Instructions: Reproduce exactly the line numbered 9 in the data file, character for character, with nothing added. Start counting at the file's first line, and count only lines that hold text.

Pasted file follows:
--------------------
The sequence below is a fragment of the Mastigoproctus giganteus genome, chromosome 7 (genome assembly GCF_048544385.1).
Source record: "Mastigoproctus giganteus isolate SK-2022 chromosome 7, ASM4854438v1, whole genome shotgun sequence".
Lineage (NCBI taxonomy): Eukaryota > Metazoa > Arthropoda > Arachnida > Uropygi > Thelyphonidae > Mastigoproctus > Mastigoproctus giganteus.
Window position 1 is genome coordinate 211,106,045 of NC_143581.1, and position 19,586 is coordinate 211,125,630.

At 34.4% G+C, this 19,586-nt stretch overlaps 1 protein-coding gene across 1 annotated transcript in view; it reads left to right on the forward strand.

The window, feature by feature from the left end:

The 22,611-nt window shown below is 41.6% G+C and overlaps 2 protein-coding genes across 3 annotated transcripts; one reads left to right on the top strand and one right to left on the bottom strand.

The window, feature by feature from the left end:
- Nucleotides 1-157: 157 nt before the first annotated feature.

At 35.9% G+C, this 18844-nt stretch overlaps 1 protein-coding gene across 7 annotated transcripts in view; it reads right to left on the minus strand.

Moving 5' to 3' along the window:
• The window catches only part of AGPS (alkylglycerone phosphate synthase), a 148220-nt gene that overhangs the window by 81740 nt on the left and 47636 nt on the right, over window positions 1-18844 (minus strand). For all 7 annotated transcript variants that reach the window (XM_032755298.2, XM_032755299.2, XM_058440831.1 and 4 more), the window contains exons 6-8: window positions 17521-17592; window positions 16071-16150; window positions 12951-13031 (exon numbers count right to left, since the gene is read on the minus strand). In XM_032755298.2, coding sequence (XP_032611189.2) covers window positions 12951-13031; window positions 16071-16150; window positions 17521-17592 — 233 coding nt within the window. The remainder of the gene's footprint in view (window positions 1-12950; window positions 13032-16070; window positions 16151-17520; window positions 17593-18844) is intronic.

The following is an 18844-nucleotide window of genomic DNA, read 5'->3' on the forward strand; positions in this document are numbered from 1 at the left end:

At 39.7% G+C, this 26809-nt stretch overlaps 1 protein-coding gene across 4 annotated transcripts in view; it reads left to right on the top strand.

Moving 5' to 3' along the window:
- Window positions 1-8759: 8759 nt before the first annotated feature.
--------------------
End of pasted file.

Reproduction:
- Nucleotides 1-157: 157 nt before the first annotated feature.